It’s a simple economic fact: A large company locates in a particular area, operates for a number of years, and dozens of smaller companies are spawned as a result–often by employees longing to start their own businesses. Such were the beginnings of Midwest Gear, which was founded in Twinsburg, Ohio, in 1972 by a man named John Venning. “Mr. Venning had formerly been employed by Horsburgh & Scott, and he eventually decided to go out on his own and found this company, which he ran as a sole proprietor until it was acquired by Penn Machine in 1989,” says Ron Humphrey, general manager of Midwest Gear. “What’s interesting is that Penn Machine wasn’t even thinking of buying the company when they visited the plant. They just wanted to get a look at the company’s Niles grinder since they were thinking of purchasing one for themselves, and they ended up buying the whole place.”
The transaction was a little more involved than that, of course. John Venning was in ill health at the time and thinking of stepping back from his professional activities, and when Penn Machine’s representatives saw what a fine operation Venning had set in place–in addition to the skilled and knowledgeable workers who were manning the machines–it became a mutually beneficial arrangement.
Over the years, Midwest Gear has achieved distinction throughout the industry, and after the economic doldrums experienced by U.S. manufacturers over the past three years, business is beginning to boom once again. “As with the rest of the gear industry, things were pretty sad for the past two or three years, but since the first half of the year, things have just gone crazy,” says Humphrey. “We are so busy that we literally don’t know which way to turn.”
And even though the company has considered growing beyond its current 27,000 square-foot facility, that decision will ultimately be made by Penn Machine. For the time being the company is considering doubling, and perhaps even tripling, its shifts. “Right now we’re running a standard shift with all the overtime our shop people care to work,” says Humphrey, “but it’s become clear to us that we’ll need to establish a second shift fairly soon, and possibly even a third, which will obviously improve our current capacity.”
The primary reason for this sudden growth is a surge in orders from the company’s existing accounts, which include industry giants such as Bucyrus International and Manitowoc Crane, among many others. One way to meet this challenge will be to simply stick to the philosophy the company has developed over the past 32 years, which has made it a leading supplier in quite a variety of industries. “The majority of our work involves supplying OEMs in a number of different fields. Our work with Bucyrus International takes us into the area of strip mining, for instance, and we’re involved with construction equipment through our relationship with Manitowoc Crane. Locally we’re involved with companies that manufacture food- and beverage-processing equipment, and in the paper industry we deal with people who manufacture and repair pulp pumps. We even have a customer who makes machines for harvesting sugarcane and picking pineapples, of all things,” he says with a laugh.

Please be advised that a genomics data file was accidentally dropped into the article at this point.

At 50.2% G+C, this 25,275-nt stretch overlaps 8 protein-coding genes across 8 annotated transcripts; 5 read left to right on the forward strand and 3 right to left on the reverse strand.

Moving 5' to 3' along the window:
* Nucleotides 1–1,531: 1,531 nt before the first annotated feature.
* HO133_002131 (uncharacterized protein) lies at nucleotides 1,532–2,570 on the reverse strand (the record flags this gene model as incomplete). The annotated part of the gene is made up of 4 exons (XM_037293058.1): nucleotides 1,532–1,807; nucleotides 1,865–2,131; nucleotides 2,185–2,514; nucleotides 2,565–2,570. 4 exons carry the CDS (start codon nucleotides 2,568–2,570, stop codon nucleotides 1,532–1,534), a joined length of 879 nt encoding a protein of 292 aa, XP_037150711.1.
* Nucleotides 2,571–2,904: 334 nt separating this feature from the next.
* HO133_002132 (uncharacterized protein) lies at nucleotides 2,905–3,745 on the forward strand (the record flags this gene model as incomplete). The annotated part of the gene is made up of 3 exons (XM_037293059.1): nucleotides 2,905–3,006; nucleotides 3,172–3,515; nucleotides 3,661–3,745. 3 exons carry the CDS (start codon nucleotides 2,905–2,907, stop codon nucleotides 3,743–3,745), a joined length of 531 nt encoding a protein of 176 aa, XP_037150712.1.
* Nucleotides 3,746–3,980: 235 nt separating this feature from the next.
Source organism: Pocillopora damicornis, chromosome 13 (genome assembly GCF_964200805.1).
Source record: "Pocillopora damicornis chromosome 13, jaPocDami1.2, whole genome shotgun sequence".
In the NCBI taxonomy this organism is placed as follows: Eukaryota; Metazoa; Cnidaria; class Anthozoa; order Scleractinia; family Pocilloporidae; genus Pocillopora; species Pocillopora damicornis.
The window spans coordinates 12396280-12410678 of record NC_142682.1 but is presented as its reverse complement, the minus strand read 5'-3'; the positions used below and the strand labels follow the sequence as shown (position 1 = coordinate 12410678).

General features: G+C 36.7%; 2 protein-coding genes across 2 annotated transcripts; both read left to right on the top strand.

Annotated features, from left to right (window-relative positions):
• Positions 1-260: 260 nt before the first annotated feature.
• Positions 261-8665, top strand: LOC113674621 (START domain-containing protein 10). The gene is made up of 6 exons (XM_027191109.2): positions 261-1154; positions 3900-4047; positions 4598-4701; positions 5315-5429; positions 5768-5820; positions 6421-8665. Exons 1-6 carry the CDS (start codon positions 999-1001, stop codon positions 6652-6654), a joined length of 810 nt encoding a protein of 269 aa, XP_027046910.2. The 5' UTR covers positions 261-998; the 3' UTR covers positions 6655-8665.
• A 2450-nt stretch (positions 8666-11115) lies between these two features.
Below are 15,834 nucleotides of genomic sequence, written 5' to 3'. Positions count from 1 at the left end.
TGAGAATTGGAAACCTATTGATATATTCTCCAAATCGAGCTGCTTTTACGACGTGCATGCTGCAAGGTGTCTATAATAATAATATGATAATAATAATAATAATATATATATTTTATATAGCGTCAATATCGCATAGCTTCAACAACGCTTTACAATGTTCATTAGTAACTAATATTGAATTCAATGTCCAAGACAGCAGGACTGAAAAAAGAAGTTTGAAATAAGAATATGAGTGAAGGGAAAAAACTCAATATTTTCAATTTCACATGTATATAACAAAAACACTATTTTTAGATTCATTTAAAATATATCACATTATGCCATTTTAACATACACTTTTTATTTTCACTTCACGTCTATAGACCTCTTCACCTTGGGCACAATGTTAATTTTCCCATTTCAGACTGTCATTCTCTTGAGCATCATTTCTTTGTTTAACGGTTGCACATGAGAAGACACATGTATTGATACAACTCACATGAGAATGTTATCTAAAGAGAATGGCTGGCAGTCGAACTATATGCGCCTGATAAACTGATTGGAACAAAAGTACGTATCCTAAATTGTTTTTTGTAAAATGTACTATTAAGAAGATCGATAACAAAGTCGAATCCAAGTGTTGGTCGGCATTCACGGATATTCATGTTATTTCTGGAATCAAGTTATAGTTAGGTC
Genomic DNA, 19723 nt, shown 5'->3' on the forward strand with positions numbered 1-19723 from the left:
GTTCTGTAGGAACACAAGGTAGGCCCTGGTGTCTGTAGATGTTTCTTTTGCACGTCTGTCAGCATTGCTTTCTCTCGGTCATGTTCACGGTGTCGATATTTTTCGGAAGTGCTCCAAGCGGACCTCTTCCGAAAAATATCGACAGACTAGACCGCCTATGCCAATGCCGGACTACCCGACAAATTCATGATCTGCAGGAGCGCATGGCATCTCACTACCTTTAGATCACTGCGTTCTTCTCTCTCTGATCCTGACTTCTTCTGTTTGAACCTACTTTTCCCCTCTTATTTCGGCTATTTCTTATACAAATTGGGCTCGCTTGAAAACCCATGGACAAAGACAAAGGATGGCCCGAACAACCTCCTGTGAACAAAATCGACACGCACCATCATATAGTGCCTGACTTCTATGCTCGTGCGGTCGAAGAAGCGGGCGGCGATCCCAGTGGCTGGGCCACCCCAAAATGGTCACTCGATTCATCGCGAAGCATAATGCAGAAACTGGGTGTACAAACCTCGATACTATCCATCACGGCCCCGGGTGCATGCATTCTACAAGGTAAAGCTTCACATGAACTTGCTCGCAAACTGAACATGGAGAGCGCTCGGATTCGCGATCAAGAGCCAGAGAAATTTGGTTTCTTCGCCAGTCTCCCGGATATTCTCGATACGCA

As for the future, if the company decides to relocate to large quarters, the space is definitely available, but there are no plans to leave the general region. “The Cleveland/Akron region is a huge manufacturing area, and up until about three years ago there were multitudes of manufacturing facilities being built on speculation, so right now you can buy or rent pretty much anything that you want, and it’s available tomorrow,” says Humphrey. “And it’s also true that this 20 square-mile area is just filled with small turning shops, OD/ID grinders, and there’s quite a selection of heat treaters here, too. So you have just everything that you’d need to be in this type of business here.”
Midwest Gear’s proximity to these small shops has also helped it to make sure that it’s working as efficiently as possible. “From time to time we’ll think about bringing some of the services that we’re currently outsourcing in-house, so we’ll go out and get some quotes that we can compare to what it would cost us to do the same thing ourselves, in terms of man-hours and equipment investment,” says Humphrey. “But what we usually find is that we’re getting the quality and the delivery we need at a price that’s less than what it would cost for us to do it ourselves. Having all of these types of resources virtually at our fingertips is invaluable, so we have no intentions of leaving this area.”
All of Midwest Gear’s parts are custom-made, and it promotes its capabilities through a dedicated sales manager as well as a system of field representatives. While most of its customers are found east of the Mississippi River, its current sales territory extends as far south as Miami. Its activities include gear tooth grinding, hobbing, shaping, broaching, and producing splined shafts, and it offers heat-treat services through its network of subcontractors. Quality assurance is provided by its on-site Hoefler checker, and hardcopy documentation is available.
“We’re currently purchasing new CNC equipment to replace our older, more-conventional machines, so we’re always doing our best to improve the process,” says Humphrey. “We’ve found that by paying attention to the details, you will inevitably get a better outcome.”